Eglin Air Force Base.  This came about because of a class action suit,
 filed in November 1976, against Eglin Air Force Base.  The suit alleged
 discrimination with regard to minorities.  As a result of the suit,
 there has been a "very charged atmosphere that existed in the local
 communities with regard to hiring at Eglin." (TR 112) The suit has
 received "quite a bit of notoriety in Washington with the AFSC
 Commander." (TR 113).
    4.  It was admitted that the Union has been the exclusive
 representative of certain employees at Eglin since on or about April 14,
 1975.  James E. Sanders was president of Local 1897 of the Union from
 1978 to 1980.  He is not presently a member of the union.  Maureen Preta
 has been the women's coordinator for Local 1897 since April 1978, and a
 Union member for approximately four to five years.  As women's
 coordinator, she is the Union representative on the EEO Advisory
 Committee at Eglin.  Her Union duties include participation in
 negotiations on affirmative action plans.
    5.  Beginning in the summer of 1979, Ms. Preta attended four or five
 meetings in regard to formulation of the Plan.  Others attending
 included representatives from each two-letter organization at Eglin and
 other special-interest groups at Eglin.  Other than these meetings, Ms.
 Preta participated in no meetings concerning the Plan.  The meetings
 concerning the Plan were chaired by the EEO Officer.  The Purpose of the
 meetings was to pass on information coming in from Headquarters, Air
 Force Systems Command ("HQ AFSC") on how the Plan was to be developed.
    6.  Fiscal year 1980 was considered a transitional year in the
 development of an EEO plan, in that labor force data from the 1970
 Census was to be applied against projected vacancies at Eglin to
 establish goals, at the "Center" level, the "Center" being Eglin Air
 Force Base.  (TR 31).  Previously, such a statistical approach had not
 been used;  and each two-letter organization at Eglin had developed its
 own plan.  In the development of the Center Plan, the role of the
 two-letter organizations was limited to submission of their projected
 vacancies to Mr. White.
    7.  On December 11, 1979, at a meeting chaired by Mr. White, Mr.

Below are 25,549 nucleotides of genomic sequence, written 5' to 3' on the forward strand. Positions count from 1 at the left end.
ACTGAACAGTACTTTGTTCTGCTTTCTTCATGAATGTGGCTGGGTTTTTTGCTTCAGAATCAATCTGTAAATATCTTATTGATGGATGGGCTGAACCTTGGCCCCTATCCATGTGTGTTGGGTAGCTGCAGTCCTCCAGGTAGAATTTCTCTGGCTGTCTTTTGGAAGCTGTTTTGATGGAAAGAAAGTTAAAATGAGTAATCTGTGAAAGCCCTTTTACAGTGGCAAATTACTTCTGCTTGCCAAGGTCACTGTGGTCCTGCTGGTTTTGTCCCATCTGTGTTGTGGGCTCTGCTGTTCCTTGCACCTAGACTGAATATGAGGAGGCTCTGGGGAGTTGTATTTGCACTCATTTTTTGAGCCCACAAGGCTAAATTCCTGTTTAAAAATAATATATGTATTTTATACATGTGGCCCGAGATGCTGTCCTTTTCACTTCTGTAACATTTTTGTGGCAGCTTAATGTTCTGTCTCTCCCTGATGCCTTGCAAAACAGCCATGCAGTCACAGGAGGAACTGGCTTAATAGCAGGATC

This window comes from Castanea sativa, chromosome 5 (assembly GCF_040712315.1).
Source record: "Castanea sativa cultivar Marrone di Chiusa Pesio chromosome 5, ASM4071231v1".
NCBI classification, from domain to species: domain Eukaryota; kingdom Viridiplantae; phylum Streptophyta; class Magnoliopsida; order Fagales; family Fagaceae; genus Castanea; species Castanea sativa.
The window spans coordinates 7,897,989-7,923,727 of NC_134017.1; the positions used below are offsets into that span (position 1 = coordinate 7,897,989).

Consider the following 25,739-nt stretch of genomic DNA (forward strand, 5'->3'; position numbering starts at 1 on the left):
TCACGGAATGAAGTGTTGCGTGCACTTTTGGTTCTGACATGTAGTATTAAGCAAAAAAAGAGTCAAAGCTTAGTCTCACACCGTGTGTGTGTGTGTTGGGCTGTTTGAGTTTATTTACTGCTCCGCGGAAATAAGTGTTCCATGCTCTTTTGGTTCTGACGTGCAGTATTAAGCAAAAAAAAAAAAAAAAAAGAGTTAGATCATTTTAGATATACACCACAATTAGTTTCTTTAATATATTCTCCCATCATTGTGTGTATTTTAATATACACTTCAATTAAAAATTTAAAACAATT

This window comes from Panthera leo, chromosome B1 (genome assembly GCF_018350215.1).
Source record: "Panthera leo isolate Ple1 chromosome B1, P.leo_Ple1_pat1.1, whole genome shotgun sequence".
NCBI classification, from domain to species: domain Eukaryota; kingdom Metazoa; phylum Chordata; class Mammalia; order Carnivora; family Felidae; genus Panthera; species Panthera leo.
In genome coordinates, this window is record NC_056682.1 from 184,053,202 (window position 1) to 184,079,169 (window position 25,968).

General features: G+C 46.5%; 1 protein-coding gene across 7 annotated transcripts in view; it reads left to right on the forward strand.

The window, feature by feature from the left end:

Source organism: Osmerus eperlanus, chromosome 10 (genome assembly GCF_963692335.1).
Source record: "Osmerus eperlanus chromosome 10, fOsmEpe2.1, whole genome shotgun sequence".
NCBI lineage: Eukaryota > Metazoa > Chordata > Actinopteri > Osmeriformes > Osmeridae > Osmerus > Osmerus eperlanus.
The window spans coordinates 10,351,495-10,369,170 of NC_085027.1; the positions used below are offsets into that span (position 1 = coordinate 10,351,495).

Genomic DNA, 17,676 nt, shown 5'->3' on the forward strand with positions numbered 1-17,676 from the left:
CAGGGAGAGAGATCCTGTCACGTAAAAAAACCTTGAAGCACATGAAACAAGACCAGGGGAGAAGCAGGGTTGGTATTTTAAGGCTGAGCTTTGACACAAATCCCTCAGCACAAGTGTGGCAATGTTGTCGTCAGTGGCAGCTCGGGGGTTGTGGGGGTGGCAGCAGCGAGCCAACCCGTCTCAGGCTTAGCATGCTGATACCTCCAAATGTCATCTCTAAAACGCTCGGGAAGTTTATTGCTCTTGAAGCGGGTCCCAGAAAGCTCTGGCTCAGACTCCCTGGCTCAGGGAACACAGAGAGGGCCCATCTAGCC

White advised attendees, including Ms. Preta, that a "suspense" of
 January 3 had been given to Eglin in which to have the Plan signed and
 off the Base to AFSC.  A suspense" is an internally-imposed due date.
 Development of the Plan had not been started at the time of the December
 11 meeting, because final instructions on how to construct it had just
 been received from HQ AFSC.
    8.  Ms. Preta, who was planning leave over the December holiday
 period, was concerned about being able to adequately review the Plan,
 because of the January 3 suspense date.  She alerted Mr. Sanders to keep
 a lookout for a copy of the Plan, and volunteered to come in to review
 it, once he received a copy.  Ms. Preta was on leave between December
 19, 1979, and January 7.  No copy of the Plan was received by Mr.
 Sanders during this period.
    9.  The Plan was signed on a Saturday, January 7, by Major General
 Bond.  An "official" copy of it was placed on an aircraft to HQ AFSC, in
 lieu of using the regular mail.  (GC-1(d), paragraph 7(a).  It was
 apparently forwarded without a transmittal memorandum, as none could be
 located in the files at the Base.  Mr. Johnson talked, many times, with
 Respondent's legal counsel about bargaining obligations concerning the
 Plan.  On Friday, January 5, the legal counsel assured Mr. Johnson that
 Major General Bond was aware of the obligation.  Mr. Johnson then felt
 assured that he was free to negotiate concerning the Plan, even after it
 had been forwarded to HQ AFSC.  Mr. Johnson admitted that, initially, he
 had some "concerns" about forwarding the signed Plan to Headquarters,
 before negotiating with the Union.  (TR 136).  Mr. Johnson did not
 himself discuss the matter with Major General Bond.
    10.  No negotiations with the Union preceded the signing and
 forwarding of the Plan to HQ AFSC.
    11.  HQ AFSC needed the Eglin Plan to consolidate with plans prepared
 by each of the other eight AFSC bases.  Each year, the consolidated data
 is used to produce a "Command Plan" for the entire AFSC.  The four-star
 general who is the overall commander of AFSC then signs the Command
 Plan, thereby making a "commitment" to it.  (TR 174).  The Command Plan
 is then printed and sent to Headquarters, Air Force.  The Air Force uses
 the data to produce a book entitled "EEO Affirmative Action Plan." (TR
    12.  At the HQ AFSC level, the plans are used to see what commitments
 the bases have made and whether they are adequate, and to track
 accomplishments.  After the plans are sent in by the bases, they are
 still subject to changes which HQ AFSC thinks are needed.  Since HQ AFSC
 usually works closely with the bases, by telephone, in preparing the
 goals, the plans received from the bases are usually "all set," by the
 time they reach HQ AFSC.  (TR 177).  Since it takes about four weeks for
 HQ AFSC to consolidate the data received from the bases, the bases can
 also call in changes, of their own volition.  Even after the Command
 Plan is printed, the bases can make changes, if they have a reason for
 so doing.
    13.  HQ AFSC distributes copies of the printed Command Plan, for each
 year, to each of the eight bases in the command.  This is done because
 the bases like to see how they compare to one another.
    14.  Upon her return to the office, on January 7, Ms. Preta called
 the EEO office to ask about the status of the Plan.  She was told that
 it was signed and had been sent to HQ AFSC.  She so informed Mr. Sanders
 who, in turn, called Mr. Johnson about its status.  Mr. Johnson told Mr.
 Sanders that he would get him a copy of the Plan, when it was